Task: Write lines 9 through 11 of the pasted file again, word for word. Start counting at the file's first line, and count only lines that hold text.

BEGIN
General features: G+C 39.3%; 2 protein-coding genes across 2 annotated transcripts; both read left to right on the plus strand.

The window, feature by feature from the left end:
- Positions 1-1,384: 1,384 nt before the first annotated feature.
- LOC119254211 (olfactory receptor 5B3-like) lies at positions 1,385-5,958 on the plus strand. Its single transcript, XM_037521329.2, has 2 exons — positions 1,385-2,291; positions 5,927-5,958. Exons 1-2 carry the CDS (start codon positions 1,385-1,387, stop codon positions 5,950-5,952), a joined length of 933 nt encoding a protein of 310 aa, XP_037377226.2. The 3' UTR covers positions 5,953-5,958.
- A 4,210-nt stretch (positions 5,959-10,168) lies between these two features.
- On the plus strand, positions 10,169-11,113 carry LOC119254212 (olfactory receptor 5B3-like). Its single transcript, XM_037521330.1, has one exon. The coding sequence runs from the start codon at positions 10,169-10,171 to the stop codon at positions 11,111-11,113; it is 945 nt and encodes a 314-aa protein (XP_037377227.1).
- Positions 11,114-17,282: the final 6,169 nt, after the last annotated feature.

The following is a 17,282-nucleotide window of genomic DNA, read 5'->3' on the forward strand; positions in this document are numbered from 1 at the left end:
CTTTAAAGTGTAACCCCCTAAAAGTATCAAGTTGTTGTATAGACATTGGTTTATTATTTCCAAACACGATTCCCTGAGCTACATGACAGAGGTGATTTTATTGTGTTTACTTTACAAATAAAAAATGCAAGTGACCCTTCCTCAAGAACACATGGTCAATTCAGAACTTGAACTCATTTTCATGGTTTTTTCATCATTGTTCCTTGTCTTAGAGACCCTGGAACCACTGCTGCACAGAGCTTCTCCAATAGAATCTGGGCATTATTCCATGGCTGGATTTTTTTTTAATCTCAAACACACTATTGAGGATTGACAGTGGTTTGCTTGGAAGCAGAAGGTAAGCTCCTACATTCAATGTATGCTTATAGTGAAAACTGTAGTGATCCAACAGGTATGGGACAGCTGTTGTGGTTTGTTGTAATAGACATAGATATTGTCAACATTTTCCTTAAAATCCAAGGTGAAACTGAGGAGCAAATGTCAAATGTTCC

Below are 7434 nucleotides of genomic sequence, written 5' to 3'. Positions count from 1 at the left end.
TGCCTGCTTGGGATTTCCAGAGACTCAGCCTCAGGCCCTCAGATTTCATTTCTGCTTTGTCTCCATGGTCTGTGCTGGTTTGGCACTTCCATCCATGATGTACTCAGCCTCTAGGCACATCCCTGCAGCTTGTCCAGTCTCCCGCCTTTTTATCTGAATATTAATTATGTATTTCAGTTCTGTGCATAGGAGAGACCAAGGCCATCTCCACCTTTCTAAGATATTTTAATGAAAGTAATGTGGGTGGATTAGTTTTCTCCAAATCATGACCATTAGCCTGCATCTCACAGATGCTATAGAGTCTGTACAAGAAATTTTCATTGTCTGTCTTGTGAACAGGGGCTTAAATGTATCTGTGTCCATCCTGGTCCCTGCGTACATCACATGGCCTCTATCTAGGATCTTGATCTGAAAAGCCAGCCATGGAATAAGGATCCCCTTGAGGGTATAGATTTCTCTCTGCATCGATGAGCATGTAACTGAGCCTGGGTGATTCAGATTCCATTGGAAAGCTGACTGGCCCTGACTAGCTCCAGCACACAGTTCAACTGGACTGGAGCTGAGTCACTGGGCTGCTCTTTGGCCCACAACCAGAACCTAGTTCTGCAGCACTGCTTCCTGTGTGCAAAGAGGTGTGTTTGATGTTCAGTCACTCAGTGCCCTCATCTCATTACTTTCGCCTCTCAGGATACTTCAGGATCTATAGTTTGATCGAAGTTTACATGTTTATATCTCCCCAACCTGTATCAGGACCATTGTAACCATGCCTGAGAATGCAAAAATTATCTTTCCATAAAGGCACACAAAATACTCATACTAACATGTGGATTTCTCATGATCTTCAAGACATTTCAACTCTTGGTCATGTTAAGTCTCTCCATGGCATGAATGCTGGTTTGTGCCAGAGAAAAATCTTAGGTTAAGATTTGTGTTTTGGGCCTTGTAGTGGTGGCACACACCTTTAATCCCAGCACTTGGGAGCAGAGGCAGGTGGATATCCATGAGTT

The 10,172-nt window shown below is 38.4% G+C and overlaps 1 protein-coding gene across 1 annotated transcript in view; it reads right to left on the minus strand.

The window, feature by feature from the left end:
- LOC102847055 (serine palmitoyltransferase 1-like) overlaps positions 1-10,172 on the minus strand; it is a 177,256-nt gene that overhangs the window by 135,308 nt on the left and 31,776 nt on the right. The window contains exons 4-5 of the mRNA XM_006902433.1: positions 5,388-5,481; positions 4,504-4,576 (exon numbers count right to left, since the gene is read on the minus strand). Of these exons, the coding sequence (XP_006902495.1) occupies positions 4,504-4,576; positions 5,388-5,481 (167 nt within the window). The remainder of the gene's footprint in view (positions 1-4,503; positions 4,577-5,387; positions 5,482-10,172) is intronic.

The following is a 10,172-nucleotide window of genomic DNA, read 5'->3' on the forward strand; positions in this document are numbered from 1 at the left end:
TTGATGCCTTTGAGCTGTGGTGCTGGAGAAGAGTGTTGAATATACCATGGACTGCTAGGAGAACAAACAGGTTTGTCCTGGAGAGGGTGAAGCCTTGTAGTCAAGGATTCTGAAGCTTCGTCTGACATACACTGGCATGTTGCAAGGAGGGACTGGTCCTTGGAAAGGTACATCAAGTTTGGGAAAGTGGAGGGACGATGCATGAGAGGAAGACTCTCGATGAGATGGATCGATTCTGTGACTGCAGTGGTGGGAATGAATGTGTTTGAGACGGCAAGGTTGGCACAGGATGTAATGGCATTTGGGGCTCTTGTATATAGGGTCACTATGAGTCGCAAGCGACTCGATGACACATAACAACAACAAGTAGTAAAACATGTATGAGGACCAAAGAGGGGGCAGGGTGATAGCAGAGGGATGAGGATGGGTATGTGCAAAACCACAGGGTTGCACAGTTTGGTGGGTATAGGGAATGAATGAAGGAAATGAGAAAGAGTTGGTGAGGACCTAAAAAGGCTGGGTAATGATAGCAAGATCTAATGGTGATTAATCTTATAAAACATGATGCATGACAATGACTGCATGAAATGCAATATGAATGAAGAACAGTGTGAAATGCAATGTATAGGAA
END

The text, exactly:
CTTTAAAGTGTAACCCCCTAAAAGTATCAAGTTGTTGTATAGACATTGGTTTATTATTTCCAAACACGATTCCCTGAGCTACATGACAGAGGTGATTTTATTGTGTTTACTTTACAAATAAAAAATGCAAGTGACCCTTCCTCAAGAACACATGGTCAATTCAGAACTTGAACTCATTTTCATGGTTTTTTCATCATTGTTCCTTGTCTTAGAGACCCTGGAACCACTGCTGCACAGAGCTTCTCCAATAGAATCTGGGCATTATTCCATGGCTGGATTTTTTTTTAATCTCAAACACACTATTGAGGATTGACAGTGGTTTGCTTGGAAGCAGAAGGTAAGCTCCTACATTCAATGTATGCTTATAGTGAAAACTGTAGTGATCCAACAGGTATGGGACAGCTGTTGTGGTTTGTTGTAATAGACATAGATATTGTCAACATTTTCCTTAAAATCCAAGGTGAAACTGAGGAGCAAATGTCAAATGTTCC

Below are 7434 nucleotides of genomic sequence, written 5' to 3'. Positions count from 1 at the left end.
TGCCTGCTTGGGATTTCCAGAGACTCAGCCTCAGGCCCTCAGATTTCATTTCTGCTTTGTCTCCATGGTCTGTGCTGGTTTGGCACTTCCATCCATGATGTACTCAGCCTCTAGGCACATCCCTGCAGCTTGTCCAGTCTCCCGCCTTTTTATCTGAATATTAATTATGTATTTCAGTTCTGTGCATAGGAGAGACCAAGGCCATCTCCACCTTTCTAAGATATTTTAATGAAAGTAATGTGGGTGGATTAGTTTTCTCCAAATCATGACCATTAGCCTGCATCTCACAGATGCTATAGAGTCTGTACAAGAAATTTTCATTGTCTGTCTTGTGAACAGGGGCTTAAATGTATCTGTGTCCATCCTGGTCCCTGCGTACATCACATGGCCTCTATCTAGGATCTTGATCTGAAAAGCCAGCCATGGAATAAGGATCCCCTTGAGGGTATAGATTTCTCTCTGCATCGATGAGCATGTAACTGAGCCTGGGTGATTCAGATTCCATTGGAAAGCTGACTGGCCCTGACTAGCTCCAGCACACAGTTCAACTGGACTGGAGCTGAGTCACTGGGCTGCTCTTTGGCCCACAACCAGAACCTAGTTCTGCAGCACTGCTTCCTGTGTGCAAAGAGGTGTGTTTGATGTTCAGTCACTCAGTGCCCTCATCTCATTACTTTCGCCTCTCAGGATACTTCAGGATCTATAGTTTGATCGAAGTTTACATGTTTATATCTCCCCAACCTGTATCAGGACCATTGTAACCATGCCTGAGAATGCAAAAATTATCTTTCCATAAAGGCACACAAAATACTCATACTAACATGTGGATTTCTCATGATCTTCAAGACATTTCAACTCTTGGTCATGTTAAGTCTCTCCATGGCATGAATGCTGGTTTGTGCCAGAGAAAAATCTTAGGTTAAGATTTGTGTTTTGGGCCTTGTAGTGGTGGCACACACCTTTAATCCCAGCACTTGGGAGCAGAGGCAGGTGGATATCCATGAGTT